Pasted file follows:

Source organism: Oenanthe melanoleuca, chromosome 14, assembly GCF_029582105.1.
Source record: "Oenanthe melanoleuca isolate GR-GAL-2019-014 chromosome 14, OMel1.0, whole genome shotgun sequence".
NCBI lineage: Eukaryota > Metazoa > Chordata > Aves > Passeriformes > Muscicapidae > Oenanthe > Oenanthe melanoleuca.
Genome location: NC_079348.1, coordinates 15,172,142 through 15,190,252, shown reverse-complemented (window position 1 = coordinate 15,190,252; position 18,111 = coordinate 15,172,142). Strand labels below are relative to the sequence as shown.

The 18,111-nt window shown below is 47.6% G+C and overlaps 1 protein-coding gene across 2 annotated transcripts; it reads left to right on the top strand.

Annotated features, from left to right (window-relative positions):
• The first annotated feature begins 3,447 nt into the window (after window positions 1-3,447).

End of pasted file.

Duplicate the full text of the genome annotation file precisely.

Source organism: Oenanthe melanoleuca, chromosome 14, assembly GCF_029582105.1.
Source record: "Oenanthe melanoleuca isolate GR-GAL-2019-014 chromosome 14, OMel1.0, whole genome shotgun sequence".
NCBI lineage: Eukaryota > Metazoa > Chordata > Aves > Passeriformes > Muscicapidae > Oenanthe > Oenanthe melanoleuca.
Genome location: NC_079348.1, coordinates 15,172,142 through 15,190,252, shown reverse-complemented (window position 1 = coordinate 15,190,252; position 18,111 = coordinate 15,172,142). Strand labels below are relative to the sequence as shown.

The 18,111-nt window shown below is 47.6% G+C and overlaps 1 protein-coding gene across 2 annotated transcripts; it reads left to right on the top strand.

Annotated features, from left to right (window-relative positions):
• The first annotated feature begins 3,447 nt into the window (after window positions 1-3,447).